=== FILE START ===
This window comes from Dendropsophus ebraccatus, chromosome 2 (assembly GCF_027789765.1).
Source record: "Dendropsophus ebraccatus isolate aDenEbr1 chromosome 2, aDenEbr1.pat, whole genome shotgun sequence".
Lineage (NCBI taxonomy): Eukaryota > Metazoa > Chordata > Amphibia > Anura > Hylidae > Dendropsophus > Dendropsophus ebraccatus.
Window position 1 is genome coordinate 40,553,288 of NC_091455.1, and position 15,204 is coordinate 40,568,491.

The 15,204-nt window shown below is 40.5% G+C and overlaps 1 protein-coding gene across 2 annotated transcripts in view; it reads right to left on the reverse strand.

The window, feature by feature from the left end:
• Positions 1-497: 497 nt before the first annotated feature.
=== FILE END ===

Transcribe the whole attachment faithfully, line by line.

This window comes from Dendropsophus ebraccatus, chromosome 2 (assembly GCF_027789765.1).
Source record: "Dendropsophus ebraccatus isolate aDenEbr1 chromosome 2, aDenEbr1.pat, whole genome shotgun sequence".
Lineage (NCBI taxonomy): Eukaryota > Metazoa > Chordata > Amphibia > Anura > Hylidae > Dendropsophus > Dendropsophus ebraccatus.
Window position 1 is genome coordinate 40,553,288 of NC_091455.1, and position 15,204 is coordinate 40,568,491.

The 15,204-nt window shown below is 40.5% G+C and overlaps 1 protein-coding gene across 2 annotated transcripts in view; it reads right to left on the reverse strand.

The window, feature by feature from the left end:
• Positions 1-497: 497 nt before the first annotated feature.